Apart from providing a window into Polish politics, the presidential elections also shed light on general strategies of other states within the European community. For one, member states with socialist governments did not attempt to capitalize on the competition for the presidency between the two Polish centre-right candidates. Countries like France and the Netherlands did not nominate left-leaning alternatives and instead opted for Tusk, thereby prioritizing the continuity and stability of the European project over national interests. Such behavior is reassuring, especially given continued worries about the EU’s viability.

Hungary’s vote “for” is also an interesting case. Viktor Orban’s “illiberal democracy” is undoubtedly an influential model for Kaczyński and the Hungarian prime minister has established himself as a close ally for Warsaw. Furthermore, his trademark vision of uniting the Eastern European Visegrad Four alliance against further European integration made him a likely candidate for opposing Tusk. Seeing as Polish prime minister Beata Szydło explicitly cited Tusk’s negligence of Eastern European interest in a letter motivating Saryusz-Wolski’s nomination, a Hungarian opposition would be a perfect opportunity to manifest the Orbanite vision. Hungary fell in line with the majority and the pragmatic futility of voting against does not seem to be an adequate explanation for doing so. Instead, Orban may be working towards the alienation of other post-Soviet states from the favors of richer, Western EU members. Through edging Poland on to take a stronger stance against the Union, but simultaneously aligning his country with Western policy, he might finally be able to ameliorate Hungary’s existing reputation of being EUs’ enfant terrible.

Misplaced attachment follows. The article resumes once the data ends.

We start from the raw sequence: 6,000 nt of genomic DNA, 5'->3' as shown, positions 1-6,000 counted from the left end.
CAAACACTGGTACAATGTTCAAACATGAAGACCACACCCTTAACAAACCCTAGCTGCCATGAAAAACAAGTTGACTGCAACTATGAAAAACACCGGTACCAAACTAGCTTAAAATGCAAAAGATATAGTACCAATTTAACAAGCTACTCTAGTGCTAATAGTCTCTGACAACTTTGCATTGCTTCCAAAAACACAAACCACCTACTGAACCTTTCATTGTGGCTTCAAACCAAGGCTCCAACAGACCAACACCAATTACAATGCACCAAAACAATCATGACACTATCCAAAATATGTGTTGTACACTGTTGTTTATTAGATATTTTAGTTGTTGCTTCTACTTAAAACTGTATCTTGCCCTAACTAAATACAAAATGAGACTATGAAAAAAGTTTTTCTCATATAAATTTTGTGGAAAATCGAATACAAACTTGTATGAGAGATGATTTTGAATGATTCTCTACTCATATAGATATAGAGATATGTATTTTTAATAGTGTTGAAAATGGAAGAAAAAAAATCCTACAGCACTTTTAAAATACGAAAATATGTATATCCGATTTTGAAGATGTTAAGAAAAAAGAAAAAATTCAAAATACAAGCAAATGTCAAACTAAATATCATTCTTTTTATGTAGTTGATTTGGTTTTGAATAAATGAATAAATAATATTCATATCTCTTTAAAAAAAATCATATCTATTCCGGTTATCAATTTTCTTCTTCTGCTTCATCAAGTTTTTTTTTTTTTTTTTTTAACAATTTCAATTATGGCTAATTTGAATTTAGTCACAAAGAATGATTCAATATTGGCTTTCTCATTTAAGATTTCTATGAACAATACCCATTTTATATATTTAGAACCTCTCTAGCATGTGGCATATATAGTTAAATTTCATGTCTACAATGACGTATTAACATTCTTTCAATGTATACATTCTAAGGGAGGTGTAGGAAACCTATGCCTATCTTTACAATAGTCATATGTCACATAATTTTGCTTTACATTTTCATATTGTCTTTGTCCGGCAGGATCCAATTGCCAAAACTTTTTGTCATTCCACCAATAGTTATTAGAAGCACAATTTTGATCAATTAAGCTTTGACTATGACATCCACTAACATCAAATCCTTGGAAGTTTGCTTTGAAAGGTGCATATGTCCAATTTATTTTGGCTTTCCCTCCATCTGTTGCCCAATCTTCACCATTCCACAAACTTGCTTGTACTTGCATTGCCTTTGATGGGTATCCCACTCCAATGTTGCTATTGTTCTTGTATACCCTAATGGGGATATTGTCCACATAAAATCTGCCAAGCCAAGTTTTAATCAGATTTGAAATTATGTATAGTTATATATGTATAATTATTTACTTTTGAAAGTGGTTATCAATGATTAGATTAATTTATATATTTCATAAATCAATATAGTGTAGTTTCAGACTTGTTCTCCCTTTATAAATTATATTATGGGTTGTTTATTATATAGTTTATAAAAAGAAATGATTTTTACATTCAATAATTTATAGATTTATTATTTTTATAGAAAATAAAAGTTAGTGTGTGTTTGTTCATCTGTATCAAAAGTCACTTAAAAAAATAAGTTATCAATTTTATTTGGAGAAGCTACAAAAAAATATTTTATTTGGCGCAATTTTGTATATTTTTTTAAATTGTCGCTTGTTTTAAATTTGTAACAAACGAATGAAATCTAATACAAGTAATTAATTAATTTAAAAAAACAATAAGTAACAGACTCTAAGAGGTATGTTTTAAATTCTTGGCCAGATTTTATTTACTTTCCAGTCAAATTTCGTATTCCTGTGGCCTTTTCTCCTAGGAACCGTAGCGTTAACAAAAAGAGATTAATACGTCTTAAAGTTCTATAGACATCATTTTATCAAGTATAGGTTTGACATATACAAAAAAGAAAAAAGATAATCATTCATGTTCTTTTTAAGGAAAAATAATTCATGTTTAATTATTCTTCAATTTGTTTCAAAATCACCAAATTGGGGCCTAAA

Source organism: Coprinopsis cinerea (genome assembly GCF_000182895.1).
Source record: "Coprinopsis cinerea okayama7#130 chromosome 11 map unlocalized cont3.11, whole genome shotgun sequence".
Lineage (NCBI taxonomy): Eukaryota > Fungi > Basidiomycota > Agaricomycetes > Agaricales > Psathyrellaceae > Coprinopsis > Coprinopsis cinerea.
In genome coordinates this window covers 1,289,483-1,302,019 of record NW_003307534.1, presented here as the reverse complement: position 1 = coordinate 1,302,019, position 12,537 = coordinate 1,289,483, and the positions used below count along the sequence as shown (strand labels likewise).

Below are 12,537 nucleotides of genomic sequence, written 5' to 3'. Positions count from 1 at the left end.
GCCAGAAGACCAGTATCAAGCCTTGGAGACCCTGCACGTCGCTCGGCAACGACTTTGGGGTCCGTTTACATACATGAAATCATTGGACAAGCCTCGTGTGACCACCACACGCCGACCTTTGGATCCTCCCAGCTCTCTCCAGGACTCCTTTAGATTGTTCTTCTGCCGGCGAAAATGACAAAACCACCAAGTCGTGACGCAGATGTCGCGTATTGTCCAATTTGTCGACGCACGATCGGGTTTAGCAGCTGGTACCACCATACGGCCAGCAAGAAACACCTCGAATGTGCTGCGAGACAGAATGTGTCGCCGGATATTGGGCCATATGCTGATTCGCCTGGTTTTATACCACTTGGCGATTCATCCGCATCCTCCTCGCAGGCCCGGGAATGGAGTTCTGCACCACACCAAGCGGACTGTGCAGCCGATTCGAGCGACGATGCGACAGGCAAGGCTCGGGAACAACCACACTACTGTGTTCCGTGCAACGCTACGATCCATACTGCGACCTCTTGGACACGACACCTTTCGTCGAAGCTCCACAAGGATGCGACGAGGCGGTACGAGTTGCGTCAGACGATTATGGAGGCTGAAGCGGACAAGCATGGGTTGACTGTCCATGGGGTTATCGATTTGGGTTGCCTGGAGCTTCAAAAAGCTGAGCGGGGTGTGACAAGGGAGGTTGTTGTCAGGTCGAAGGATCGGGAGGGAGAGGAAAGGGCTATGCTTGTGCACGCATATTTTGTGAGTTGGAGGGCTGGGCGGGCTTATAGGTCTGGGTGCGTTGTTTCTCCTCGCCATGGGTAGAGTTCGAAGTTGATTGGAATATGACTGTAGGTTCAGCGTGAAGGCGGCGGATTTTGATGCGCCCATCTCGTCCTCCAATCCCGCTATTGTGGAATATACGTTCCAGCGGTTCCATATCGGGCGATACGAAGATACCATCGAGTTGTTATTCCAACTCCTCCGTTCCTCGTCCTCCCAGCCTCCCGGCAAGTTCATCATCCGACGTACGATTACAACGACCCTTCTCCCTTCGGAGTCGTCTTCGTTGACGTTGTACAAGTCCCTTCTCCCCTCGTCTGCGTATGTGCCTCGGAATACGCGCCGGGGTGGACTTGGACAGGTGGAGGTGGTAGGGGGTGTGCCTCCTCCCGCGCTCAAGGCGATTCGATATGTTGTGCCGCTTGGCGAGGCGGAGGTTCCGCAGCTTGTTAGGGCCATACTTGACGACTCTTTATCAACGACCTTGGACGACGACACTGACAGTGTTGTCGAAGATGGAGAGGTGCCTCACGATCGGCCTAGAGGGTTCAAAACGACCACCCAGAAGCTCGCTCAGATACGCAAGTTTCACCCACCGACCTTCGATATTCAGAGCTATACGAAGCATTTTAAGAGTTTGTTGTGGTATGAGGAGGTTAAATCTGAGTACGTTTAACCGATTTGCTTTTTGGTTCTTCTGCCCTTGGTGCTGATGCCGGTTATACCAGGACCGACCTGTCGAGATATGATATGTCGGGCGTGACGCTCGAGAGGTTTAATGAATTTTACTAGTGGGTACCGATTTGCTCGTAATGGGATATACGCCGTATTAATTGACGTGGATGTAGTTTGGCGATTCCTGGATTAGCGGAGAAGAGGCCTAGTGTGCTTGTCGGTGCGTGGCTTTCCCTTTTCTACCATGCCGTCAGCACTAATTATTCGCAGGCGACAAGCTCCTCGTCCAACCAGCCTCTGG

Nevertheless, as demonstrative as the votes may be of other states’ European strategies, the crux of the issue lies in the Polish dissent and the underlying tumult in my home country’s politics. Jokes on social media that this is the second time a Pole has been elected to an influential position without the approval of his own government (the first being John Paul II election for papacy under the communist regime) are unfortunately only partly comedic.